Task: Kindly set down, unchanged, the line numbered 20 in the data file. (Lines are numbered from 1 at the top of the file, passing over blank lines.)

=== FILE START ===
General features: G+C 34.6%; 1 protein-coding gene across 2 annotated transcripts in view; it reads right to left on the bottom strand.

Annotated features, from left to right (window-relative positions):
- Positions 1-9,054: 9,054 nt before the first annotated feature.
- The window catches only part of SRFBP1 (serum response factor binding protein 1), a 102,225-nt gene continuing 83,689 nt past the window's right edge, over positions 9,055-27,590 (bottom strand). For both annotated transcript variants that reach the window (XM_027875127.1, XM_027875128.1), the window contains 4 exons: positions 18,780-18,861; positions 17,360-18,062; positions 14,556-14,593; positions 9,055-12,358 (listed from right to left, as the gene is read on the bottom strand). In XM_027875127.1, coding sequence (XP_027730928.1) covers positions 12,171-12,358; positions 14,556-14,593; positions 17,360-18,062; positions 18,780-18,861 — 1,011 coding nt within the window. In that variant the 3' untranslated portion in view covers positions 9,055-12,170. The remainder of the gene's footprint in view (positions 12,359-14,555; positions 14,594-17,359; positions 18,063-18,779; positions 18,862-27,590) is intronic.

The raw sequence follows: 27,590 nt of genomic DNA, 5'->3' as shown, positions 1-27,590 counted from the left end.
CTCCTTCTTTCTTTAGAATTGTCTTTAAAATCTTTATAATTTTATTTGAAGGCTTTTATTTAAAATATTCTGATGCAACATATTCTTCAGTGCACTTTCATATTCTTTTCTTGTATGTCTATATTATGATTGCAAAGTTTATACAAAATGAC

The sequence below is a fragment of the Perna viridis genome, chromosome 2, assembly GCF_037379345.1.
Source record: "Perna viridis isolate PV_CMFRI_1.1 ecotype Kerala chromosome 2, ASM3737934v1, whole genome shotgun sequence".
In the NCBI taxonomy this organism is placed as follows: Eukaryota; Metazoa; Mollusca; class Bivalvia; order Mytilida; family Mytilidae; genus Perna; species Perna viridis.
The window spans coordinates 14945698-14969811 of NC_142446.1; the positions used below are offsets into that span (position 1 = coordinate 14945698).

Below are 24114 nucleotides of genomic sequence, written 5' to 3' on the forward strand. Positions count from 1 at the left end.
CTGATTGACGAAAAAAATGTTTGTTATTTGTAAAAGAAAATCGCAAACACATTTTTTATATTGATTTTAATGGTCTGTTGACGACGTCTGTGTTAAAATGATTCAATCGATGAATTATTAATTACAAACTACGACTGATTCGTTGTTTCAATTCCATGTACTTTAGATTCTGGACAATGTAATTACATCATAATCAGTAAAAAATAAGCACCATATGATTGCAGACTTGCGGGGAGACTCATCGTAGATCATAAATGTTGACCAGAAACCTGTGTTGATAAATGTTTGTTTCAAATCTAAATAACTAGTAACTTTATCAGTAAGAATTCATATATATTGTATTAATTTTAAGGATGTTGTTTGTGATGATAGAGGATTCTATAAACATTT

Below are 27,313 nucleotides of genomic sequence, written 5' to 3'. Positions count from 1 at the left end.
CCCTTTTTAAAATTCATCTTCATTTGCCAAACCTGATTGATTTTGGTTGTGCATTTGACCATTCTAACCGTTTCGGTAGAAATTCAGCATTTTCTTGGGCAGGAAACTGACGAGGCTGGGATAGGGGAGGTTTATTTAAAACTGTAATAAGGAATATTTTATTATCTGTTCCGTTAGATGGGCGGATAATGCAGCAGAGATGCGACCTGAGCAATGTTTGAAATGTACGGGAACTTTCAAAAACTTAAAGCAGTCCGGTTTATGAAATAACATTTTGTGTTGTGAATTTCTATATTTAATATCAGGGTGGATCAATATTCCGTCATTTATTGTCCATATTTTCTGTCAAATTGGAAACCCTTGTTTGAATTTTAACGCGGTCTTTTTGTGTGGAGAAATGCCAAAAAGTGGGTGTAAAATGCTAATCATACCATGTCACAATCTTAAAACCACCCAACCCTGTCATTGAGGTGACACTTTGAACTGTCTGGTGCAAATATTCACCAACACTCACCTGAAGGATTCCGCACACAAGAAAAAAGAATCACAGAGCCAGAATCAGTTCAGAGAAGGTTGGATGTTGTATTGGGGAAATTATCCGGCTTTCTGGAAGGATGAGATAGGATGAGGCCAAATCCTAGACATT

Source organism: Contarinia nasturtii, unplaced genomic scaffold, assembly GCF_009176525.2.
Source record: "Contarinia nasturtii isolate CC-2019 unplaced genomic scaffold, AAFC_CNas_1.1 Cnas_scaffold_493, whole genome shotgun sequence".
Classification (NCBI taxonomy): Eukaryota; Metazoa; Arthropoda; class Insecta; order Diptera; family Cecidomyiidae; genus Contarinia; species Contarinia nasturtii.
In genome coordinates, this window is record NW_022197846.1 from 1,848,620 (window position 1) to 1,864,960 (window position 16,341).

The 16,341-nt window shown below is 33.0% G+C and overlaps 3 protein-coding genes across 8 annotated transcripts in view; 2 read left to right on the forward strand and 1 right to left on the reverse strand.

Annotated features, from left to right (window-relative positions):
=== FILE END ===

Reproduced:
Annotated features, from left to right (window-relative positions):